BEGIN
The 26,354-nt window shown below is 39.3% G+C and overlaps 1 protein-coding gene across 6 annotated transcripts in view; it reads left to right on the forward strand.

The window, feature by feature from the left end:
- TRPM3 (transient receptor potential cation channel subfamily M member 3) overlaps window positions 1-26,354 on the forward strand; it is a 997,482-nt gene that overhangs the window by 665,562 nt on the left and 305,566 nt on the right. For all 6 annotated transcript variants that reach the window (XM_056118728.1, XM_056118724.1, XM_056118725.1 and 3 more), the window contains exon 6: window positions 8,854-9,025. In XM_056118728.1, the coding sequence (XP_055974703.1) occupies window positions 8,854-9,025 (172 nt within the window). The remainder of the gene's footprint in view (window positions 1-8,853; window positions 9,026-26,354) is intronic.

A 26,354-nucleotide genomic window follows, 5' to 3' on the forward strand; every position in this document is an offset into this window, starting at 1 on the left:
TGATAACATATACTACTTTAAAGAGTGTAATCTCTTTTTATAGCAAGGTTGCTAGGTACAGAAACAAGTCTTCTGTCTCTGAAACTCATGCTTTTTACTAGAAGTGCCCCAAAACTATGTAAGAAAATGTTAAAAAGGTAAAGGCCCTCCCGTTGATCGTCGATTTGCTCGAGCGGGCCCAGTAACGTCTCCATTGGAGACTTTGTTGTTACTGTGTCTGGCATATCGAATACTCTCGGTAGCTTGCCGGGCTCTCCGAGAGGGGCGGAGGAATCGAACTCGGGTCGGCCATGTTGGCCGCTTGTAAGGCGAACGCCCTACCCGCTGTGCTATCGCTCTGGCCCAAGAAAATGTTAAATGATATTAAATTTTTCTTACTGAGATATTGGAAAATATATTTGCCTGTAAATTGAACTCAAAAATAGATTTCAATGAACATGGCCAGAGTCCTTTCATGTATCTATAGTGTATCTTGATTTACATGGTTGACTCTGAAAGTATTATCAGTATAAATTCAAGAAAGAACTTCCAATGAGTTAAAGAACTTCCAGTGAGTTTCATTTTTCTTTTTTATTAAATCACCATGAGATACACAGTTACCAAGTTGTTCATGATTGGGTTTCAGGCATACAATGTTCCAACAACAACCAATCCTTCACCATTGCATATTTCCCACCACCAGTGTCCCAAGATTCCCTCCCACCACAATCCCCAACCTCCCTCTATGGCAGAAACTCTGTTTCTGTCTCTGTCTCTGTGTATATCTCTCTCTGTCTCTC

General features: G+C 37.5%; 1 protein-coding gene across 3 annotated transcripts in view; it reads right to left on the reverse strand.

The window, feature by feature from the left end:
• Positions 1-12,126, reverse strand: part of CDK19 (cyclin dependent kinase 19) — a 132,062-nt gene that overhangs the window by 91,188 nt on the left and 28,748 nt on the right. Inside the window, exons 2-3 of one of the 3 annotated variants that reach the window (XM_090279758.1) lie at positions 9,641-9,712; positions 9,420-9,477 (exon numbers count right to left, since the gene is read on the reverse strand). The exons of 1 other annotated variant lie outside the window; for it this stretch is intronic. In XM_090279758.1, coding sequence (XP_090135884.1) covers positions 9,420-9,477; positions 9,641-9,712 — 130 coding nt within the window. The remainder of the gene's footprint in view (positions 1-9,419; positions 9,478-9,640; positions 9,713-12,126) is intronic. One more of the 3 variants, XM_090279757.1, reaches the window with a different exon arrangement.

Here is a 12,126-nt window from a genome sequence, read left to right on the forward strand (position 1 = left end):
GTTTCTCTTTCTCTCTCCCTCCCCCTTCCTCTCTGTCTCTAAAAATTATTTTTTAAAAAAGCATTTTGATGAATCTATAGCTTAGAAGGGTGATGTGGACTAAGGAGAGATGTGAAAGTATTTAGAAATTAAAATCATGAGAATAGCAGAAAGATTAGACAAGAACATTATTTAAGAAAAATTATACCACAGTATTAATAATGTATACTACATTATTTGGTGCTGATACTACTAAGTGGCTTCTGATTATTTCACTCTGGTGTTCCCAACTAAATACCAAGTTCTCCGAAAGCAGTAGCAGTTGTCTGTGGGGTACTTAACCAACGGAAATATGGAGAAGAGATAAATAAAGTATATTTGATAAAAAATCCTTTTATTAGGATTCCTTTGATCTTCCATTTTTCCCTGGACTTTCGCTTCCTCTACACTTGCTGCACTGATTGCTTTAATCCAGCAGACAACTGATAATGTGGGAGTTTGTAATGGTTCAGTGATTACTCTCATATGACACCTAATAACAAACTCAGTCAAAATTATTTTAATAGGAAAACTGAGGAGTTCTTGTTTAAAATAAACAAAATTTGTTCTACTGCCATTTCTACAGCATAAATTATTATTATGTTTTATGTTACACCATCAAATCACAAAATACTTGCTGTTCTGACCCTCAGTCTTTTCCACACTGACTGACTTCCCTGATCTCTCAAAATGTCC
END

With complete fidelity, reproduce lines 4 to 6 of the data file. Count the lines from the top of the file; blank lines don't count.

A 26,354-nucleotide genomic window follows, 5' to 3' on the forward strand; every position in this document is an offset into this window, starting at 1 on the left:
TGATAACATATACTACTTTAAAGAGTGTAATCTCTTTTTATAGCAAGGTTGCTAGGTACAGAAACAAGTCTTCTGTCTCTGAAACTCATGCTTTTTACTAGAAGTGCCCCAAAACTATGTAAGAAAATGTTAAAAAGGTAAAGGCCCTCCCGTTGATCGTCGATTTGCTCGAGCGGGCCCAGTAACGTCTCCATTGGAGACTTTGTTGTTACTGTGTCTGGCATATCGAATACTCTCGGTAGCTTGCCGGGCTCTCCGAGAGGGGCGGAGGAATCGAACTCGGGTCGGCCATGTTGGCCGCTTGTAAGGCGAACGCCCTACCCGCTGTGCTATCGCTCTGGCCCAAGAAAATGTTAAATGATATTAAATTTTTCTTACTGAGATATTGGAAAATATATTTGCCTGTAAATTGAACTCAAAAATAGATTTCAATGAACATGGCCAGAGTCCTTTCATGTATCTATAGTGTATCTTGATTTACATGGTTGACTCTGAAAGTATTATCAGTATAAATTCAAGAAAGAACTTCCAATGAGTTAAAGAACTTCCAGTGAGTTTCATTTTTCTTTTTTATTAAATCACCATGAGATACACAGTTACCAAGTTGTTCATGATTGGGTTTCAGGCATACAATGTTCCAACAACAACCAATCCTTCACCATTGCATATTTCCCACCACCAGTGTCCCAAGATTCCCTCCCACCACAATCCCCAACCTCCCTCTATGGCAGAAACTCTGTTTCTGTCTCTGTCTCTGTGTATATCTCTCTCTGTCTCTC

General features: G+C 37.5%; 1 protein-coding gene across 3 annotated transcripts in view; it reads right to left on the reverse strand.